By Adrian Newstead, on 14-Jun-2016
Commercial galleries are the most essential element in the entire enterprise that is the Australian Visual Arts, Here, artists first exhibit their works, and institutions, and collectors purchase them, thereby providing artists with the lion’s share of their income. Classic small businesses, they employ less than 10 people and turnover less than $3 million. According to the ABS there were 514 of them in Australia in 2000. Today no more than 50% of these survive.
When commercial galleries go broke, as has been the case consistently since 2008, the flow-on effects hit a network of small businesses that support them – framers, art transporters, packers, conservators, materials suppliers, storage providers, insurance companies and an array of ancillary consultants.
During the past decade, galleries that represent indigenous artists have been hit worst of all. While the Federal Government pumped more than $160 million into remote area art centres in the decade between 2003 and 2013, more than two in every three of the commercial indigenous art galleries that support them closed their doors.
Malcolm Turnbull, Bill Shorten and many of their colleagues may be well educated, urbane and cultured but it is unlikely they’ll have their photographs taken during the pointy end of an election campaign sipping a cappuccino or a glass of chardonnay with a commercial art dealer. Far better to arrange a photo opportunity in a pub with a beer, or on a factory floor with a spanner in your hand. This election is, above all, about tough contests in marginal seats on city fringes. Middle and upper income art collectors spending their discretionary funds on perceived luxury items are unworthy of attention in the hurly burly of this pitched battle. The demise of hundreds of small businesses in the arts can be seen as a pox on both their houses.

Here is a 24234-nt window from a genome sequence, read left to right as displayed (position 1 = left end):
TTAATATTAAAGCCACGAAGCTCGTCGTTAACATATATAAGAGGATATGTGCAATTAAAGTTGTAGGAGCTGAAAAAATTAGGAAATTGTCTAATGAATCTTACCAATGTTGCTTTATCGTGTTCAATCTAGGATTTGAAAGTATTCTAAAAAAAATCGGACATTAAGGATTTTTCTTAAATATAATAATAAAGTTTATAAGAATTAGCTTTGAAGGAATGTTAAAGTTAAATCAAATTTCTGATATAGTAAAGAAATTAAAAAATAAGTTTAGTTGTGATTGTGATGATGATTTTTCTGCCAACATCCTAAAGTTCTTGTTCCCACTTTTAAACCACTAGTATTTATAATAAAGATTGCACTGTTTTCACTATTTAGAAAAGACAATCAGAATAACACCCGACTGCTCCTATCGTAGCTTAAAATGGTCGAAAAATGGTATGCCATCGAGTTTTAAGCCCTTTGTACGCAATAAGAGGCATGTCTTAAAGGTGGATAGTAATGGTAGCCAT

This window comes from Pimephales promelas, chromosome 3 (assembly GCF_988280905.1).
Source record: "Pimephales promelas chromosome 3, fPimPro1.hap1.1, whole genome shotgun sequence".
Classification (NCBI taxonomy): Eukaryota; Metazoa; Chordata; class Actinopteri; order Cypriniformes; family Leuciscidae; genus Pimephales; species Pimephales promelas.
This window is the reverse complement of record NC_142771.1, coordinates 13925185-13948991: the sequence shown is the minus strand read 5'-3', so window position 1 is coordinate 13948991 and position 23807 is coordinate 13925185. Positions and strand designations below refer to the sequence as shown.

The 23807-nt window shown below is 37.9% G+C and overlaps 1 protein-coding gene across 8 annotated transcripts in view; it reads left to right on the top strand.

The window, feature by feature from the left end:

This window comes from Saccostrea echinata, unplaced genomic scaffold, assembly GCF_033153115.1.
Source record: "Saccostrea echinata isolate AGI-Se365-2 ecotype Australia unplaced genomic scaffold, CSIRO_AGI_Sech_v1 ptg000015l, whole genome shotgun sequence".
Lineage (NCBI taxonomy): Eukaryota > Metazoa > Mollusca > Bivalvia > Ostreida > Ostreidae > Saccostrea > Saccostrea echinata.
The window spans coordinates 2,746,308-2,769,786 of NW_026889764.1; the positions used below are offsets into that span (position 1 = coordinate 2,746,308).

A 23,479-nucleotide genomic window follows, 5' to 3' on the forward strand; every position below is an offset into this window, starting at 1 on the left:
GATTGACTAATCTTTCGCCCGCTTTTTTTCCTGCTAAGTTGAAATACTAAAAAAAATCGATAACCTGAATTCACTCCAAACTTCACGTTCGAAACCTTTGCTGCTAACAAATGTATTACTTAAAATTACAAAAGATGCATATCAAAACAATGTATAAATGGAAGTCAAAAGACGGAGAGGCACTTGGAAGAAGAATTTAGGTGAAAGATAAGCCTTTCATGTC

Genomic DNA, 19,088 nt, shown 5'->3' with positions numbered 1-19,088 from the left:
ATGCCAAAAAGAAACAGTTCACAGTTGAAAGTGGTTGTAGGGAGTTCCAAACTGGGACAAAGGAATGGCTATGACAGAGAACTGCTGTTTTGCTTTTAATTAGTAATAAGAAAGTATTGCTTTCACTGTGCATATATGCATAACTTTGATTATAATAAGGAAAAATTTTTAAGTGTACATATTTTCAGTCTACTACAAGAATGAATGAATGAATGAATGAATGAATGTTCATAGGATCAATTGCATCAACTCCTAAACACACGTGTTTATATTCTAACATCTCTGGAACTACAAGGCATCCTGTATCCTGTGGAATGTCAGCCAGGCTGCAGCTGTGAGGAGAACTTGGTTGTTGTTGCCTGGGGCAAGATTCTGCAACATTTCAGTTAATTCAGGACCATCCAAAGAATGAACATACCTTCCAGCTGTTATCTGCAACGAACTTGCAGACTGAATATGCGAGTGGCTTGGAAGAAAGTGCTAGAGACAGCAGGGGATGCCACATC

Economic stimulus, jobs and growth are mere platitudes to those watching their profits shrink due largely to misconceived legislation and regulation. Two measures in particular, both enacted with good intentions and supported by both parties, have done the majority of the damage.
The first was changes to the regulations governing collectables in self-managed superannuation funds. Unless fund managers are prepared to comply with the new regulations, collectables must be either purchased out of the funds or sold on the open market before June 30 this year. As a direct result of recommendations by Jeremy Cooper, artworks have been dumped onto a market so over-supplied, that the value of works by hundreds of indigenous and non-indigenous artists have crashed to record lows.
Commercial galleries that have tried to hold the line have been buried under a tsunami of artworks offered by auction houses at up to 60% below previous market values. The situation is worst in the indigenous art context. Government subsidy, most especially from employment agencies, has resulted in a massive oversupply from the burgeoning art centre archipelago. More than half could not operate without it, raising questions about their long-term viability.